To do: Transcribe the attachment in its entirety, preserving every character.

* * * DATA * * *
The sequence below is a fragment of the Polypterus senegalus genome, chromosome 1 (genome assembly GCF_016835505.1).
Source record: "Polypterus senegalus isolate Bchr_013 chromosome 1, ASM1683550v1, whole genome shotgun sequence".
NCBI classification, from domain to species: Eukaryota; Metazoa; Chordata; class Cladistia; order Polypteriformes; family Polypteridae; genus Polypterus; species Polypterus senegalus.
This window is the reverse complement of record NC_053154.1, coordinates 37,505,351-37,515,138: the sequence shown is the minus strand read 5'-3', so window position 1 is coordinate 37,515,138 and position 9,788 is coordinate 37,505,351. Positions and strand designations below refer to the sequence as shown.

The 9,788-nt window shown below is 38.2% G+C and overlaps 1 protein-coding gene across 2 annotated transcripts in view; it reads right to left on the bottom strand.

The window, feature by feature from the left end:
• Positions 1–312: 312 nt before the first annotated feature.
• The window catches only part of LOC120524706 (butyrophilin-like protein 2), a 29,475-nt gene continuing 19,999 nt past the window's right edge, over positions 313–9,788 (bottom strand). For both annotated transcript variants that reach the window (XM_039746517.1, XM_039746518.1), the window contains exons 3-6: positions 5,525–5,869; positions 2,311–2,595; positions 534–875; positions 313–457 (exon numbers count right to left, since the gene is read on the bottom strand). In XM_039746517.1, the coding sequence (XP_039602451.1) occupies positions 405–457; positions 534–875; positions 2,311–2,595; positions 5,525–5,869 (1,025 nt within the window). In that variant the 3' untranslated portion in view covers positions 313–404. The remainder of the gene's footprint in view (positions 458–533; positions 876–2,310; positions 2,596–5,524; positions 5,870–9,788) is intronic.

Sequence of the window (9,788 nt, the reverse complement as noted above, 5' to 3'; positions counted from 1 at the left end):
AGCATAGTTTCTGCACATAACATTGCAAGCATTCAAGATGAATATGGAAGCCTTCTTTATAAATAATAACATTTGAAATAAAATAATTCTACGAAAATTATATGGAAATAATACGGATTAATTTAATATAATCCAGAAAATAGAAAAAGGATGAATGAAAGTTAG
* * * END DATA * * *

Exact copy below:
The sequence below is a fragment of the Polypterus senegalus genome, chromosome 1 (genome assembly GCF_016835505.1).
Source record: "Polypterus senegalus isolate Bchr_013 chromosome 1, ASM1683550v1, whole genome shotgun sequence".
NCBI classification, from domain to species: Eukaryota; Metazoa; Chordata; class Cladistia; order Polypteriformes; family Polypteridae; genus Polypterus; species Polypterus senegalus.
This window is the reverse complement of record NC_053154.1, coordinates 37,505,351-37,515,138: the sequence shown is the minus strand read 5'-3', so window position 1 is coordinate 37,515,138 and position 9,788 is coordinate 37,505,351. Positions and strand designations below refer to the sequence as shown.

The 9,788-nt window shown below is 38.2% G+C and overlaps 1 protein-coding gene across 2 annotated transcripts in view; it reads right to left on the bottom strand.

The window, feature by feature from the left end:
• Positions 1–312: 312 nt before the first annotated feature.
• The window catches only part of LOC120524706 (butyrophilin-like protein 2), a 29,475-nt gene continuing 19,999 nt past the window's right edge, over positions 313–9,788 (bottom strand). For both annotated transcript variants that reach the window (XM_039746517.1, XM_039746518.1), the window contains exons 3-6: positions 5,525–5,869; positions 2,311–2,595; positions 534–875; positions 313–457 (exon numbers count right to left, since the gene is read on the bottom strand). In XM_039746517.1, the coding sequence (XP_039602451.1) occupies positions 405–457; positions 534–875; positions 2,311–2,595; positions 5,525–5,869 (1,025 nt within the window). In that variant the 3' untranslated portion in view covers positions 313–404. The remainder of the gene's footprint in view (positions 458–533; positions 876–2,310; positions 2,596–5,524; positions 5,870–9,788) is intronic.

Sequence of the window (9,788 nt, the reverse complement as noted above, 5' to 3'; positions counted from 1 at the left end):
AGCATAGTTTCTGCACATAACATTGCAAGCATTCAAGATGAATATGGAAGCCTTCTTTATAAATAATAACATTTGAAATAAAATAATTCTACGAAAATTATATGGAAATAATACGGATTAATTTAATATAATCCAGAAAATAGAAAAAGGATGAATGAAAGTTAG